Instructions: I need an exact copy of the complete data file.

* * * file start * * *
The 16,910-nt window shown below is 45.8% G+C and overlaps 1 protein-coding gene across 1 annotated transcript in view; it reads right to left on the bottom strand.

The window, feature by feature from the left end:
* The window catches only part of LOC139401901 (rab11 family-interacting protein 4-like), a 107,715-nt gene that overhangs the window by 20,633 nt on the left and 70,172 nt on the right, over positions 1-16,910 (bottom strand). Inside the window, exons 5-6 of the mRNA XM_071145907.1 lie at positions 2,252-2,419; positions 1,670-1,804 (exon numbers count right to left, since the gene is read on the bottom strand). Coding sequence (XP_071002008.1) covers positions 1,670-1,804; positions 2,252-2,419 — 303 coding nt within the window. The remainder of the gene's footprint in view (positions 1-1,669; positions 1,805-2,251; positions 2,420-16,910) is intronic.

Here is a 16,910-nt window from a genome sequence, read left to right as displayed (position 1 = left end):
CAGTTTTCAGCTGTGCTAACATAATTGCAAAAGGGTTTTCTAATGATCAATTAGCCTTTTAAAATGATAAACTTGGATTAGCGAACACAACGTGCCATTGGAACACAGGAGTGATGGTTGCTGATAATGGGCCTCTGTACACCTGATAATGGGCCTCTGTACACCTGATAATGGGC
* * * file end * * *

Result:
The 16,910-nt window shown below is 45.8% G+C and overlaps 1 protein-coding gene across 1 annotated transcript in view; it reads right to left on the bottom strand.

The window, feature by feature from the left end:
* The window catches only part of LOC139401901 (rab11 family-interacting protein 4-like), a 107,715-nt gene that overhangs the window by 20,633 nt on the left and 70,172 nt on the right, over positions 1-16,910 (bottom strand). Inside the window, exons 5-6 of the mRNA XM_071145907.1 lie at positions 2,252-2,419; positions 1,670-1,804 (exon numbers count right to left, since the gene is read on the bottom strand). Coding sequence (XP_071002008.1) covers positions 1,670-1,804; positions 2,252-2,419 — 303 coding nt within the window. The remainder of the gene's footprint in view (positions 1-1,669; positions 1,805-2,251; positions 2,420-16,910) is intronic.

Here is a 16,910-nt window from a genome sequence, read left to right as displayed (position 1 = left end):
CAGTTTTCAGCTGTGCTAACATAATTGCAAAAGGGTTTTCTAATGATCAATTAGCCTTTTAAAATGATAAACTTGGATTAGCGAACACAACGTGCCATTGGAACACAGGAGTGATGGTTGCTGATAATGGGCCTCTGTACACCTGATAATGGGCCTCTGTACACCTGATAATGGGC